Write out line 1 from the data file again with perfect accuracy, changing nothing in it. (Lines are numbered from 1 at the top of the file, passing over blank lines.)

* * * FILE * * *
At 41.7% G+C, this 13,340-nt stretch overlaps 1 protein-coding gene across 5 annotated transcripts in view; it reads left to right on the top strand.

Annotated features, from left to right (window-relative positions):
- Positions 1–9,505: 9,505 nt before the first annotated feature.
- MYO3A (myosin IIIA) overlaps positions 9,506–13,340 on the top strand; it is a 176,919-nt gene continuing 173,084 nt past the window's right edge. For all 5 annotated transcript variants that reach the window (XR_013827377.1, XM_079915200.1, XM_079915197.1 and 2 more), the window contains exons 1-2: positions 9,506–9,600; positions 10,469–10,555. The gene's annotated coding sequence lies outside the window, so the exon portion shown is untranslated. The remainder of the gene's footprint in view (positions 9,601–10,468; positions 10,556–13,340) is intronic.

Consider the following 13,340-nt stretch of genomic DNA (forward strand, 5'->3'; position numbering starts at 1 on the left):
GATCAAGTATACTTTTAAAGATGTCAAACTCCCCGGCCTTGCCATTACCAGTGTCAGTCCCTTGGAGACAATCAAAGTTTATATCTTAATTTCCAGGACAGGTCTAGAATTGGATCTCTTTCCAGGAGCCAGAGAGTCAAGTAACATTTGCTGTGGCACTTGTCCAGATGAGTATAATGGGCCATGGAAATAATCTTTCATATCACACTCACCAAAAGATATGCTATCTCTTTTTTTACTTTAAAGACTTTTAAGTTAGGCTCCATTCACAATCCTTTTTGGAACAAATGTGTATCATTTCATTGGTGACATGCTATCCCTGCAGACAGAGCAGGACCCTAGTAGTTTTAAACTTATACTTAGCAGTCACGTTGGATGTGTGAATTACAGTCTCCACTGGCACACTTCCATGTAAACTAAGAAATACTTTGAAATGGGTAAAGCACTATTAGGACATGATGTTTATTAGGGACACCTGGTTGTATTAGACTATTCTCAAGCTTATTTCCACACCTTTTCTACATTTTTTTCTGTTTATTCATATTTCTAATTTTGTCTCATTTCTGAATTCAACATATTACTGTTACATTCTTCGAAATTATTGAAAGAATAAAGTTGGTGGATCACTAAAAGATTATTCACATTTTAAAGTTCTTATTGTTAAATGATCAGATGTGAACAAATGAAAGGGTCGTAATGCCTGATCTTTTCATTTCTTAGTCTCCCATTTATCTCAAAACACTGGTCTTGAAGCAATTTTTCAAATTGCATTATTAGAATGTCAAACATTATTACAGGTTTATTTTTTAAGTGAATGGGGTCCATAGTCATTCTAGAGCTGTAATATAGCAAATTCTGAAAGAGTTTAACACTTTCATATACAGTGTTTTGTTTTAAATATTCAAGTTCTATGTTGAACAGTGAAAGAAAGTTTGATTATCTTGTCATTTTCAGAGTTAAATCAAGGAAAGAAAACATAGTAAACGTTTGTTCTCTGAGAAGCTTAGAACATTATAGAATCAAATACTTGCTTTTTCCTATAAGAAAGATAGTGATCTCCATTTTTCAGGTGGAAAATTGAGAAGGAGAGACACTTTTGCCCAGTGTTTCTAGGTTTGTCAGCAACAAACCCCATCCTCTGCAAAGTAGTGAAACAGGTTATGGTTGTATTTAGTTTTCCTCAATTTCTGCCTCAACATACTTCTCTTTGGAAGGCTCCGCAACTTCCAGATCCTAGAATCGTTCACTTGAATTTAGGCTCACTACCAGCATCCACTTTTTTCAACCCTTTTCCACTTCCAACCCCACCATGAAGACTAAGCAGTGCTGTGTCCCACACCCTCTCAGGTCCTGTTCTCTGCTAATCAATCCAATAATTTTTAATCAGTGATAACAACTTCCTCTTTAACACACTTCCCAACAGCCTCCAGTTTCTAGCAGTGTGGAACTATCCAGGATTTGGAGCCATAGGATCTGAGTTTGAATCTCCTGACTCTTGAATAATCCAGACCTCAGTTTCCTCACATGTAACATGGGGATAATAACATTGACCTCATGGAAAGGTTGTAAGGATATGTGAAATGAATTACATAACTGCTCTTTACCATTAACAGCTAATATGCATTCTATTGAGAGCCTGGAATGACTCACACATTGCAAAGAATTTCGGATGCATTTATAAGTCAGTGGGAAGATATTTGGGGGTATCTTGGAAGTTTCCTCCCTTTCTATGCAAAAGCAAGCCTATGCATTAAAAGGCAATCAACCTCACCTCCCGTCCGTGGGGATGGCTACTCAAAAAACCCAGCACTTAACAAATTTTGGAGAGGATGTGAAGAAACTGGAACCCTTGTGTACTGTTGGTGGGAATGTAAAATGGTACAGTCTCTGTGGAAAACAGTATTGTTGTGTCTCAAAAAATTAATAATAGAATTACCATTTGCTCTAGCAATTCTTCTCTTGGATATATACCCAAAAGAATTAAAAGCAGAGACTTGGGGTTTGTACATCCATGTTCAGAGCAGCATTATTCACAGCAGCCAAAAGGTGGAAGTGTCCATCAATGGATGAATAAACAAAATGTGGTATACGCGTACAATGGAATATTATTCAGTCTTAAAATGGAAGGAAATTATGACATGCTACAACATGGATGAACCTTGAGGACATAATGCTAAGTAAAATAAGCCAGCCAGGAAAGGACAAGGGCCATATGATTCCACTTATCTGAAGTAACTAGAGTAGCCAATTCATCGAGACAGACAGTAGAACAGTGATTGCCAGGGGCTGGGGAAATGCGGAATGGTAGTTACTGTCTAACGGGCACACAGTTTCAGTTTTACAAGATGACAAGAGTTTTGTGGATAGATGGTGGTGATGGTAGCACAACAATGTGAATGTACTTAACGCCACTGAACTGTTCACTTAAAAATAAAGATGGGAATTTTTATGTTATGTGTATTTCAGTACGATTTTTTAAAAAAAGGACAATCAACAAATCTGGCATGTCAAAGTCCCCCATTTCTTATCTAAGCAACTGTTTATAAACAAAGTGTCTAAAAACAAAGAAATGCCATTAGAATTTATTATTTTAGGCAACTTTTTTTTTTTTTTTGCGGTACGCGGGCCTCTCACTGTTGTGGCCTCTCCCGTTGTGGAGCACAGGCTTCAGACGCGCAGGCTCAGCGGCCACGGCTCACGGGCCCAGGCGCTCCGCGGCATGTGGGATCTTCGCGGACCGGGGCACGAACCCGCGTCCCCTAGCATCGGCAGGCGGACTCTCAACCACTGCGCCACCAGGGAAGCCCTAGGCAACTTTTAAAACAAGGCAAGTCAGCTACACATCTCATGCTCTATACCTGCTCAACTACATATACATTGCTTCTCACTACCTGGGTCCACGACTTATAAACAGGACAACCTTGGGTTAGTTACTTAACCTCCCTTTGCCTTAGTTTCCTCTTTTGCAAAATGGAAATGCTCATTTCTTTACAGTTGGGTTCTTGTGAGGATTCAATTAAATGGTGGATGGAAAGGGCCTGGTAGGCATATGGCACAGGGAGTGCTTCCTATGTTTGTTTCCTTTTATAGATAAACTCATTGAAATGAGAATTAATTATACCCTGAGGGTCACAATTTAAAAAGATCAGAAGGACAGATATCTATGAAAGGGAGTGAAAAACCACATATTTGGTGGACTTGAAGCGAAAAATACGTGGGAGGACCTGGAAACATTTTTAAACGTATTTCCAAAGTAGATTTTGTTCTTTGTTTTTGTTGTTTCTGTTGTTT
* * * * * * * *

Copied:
At 41.7% G+C, this 13,340-nt stretch overlaps 1 protein-coding gene across 5 annotated transcripts in view; it reads left to right on the top strand.